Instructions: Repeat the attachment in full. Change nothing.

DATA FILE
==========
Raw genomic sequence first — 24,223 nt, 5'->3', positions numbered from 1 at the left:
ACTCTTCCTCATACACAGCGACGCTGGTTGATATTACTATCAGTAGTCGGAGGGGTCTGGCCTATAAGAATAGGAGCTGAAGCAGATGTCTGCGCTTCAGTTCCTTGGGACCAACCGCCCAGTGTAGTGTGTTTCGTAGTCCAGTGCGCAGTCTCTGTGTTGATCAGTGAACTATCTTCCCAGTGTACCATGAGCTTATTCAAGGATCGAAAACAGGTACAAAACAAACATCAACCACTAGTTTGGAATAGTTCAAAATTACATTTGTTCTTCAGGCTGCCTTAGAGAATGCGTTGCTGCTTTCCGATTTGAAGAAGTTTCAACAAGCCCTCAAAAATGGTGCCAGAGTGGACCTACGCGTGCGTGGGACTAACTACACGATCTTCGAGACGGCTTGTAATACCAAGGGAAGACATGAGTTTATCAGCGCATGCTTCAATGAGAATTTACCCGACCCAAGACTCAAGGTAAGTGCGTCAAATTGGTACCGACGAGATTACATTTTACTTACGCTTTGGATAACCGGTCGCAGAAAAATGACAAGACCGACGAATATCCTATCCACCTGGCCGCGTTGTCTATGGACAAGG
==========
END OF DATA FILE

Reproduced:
Raw genomic sequence first — 24,223 nt, 5'->3', positions numbered from 1 at the left:
ACTCTTCCTCATACACAGCGACGCTGGTTGATATTACTATCAGTAGTCGGAGGGGTCTGGCCTATAAGAATAGGAGCTGAAGCAGATGTCTGCGCTTCAGTTCCTTGGGACCAACCGCCCAGTGTAGTGTGTTTCGTAGTCCAGTGCGCAGTCTCTGTGTTGATCAGTGAACTATCTTCCCAGTGTACCATGAGCTTATTCAAGGATCGAAAACAGGTACAAAACAAACATCAACCACTAGTTTGGAATAGTTCAAAATTACATTTGTTCTTCAGGCTGCCTTAGAGAATGCGTTGCTGCTTTCCGATTTGAAGAAGTTTCAACAAGCCCTCAAAAATGGTGCCAGAGTGGACCTACGCGTGCGTGGGACTAACTACACGATCTTCGAGACGGCTTGTAATACCAAGGGAAGACATGAGTTTATCAGCGCATGCTTCAATGAGAATTTACCCGACCCAAGACTCAAGGTAAGTGCGTCAAATTGGTACCGACGAGATTACATTTTACTTACGCTTTGGATAACCGGTCGCAGAAAAATGACAAGACCGACGAATATCCTATCCACCTGGCCGCGTTGTCTATGGACAAGG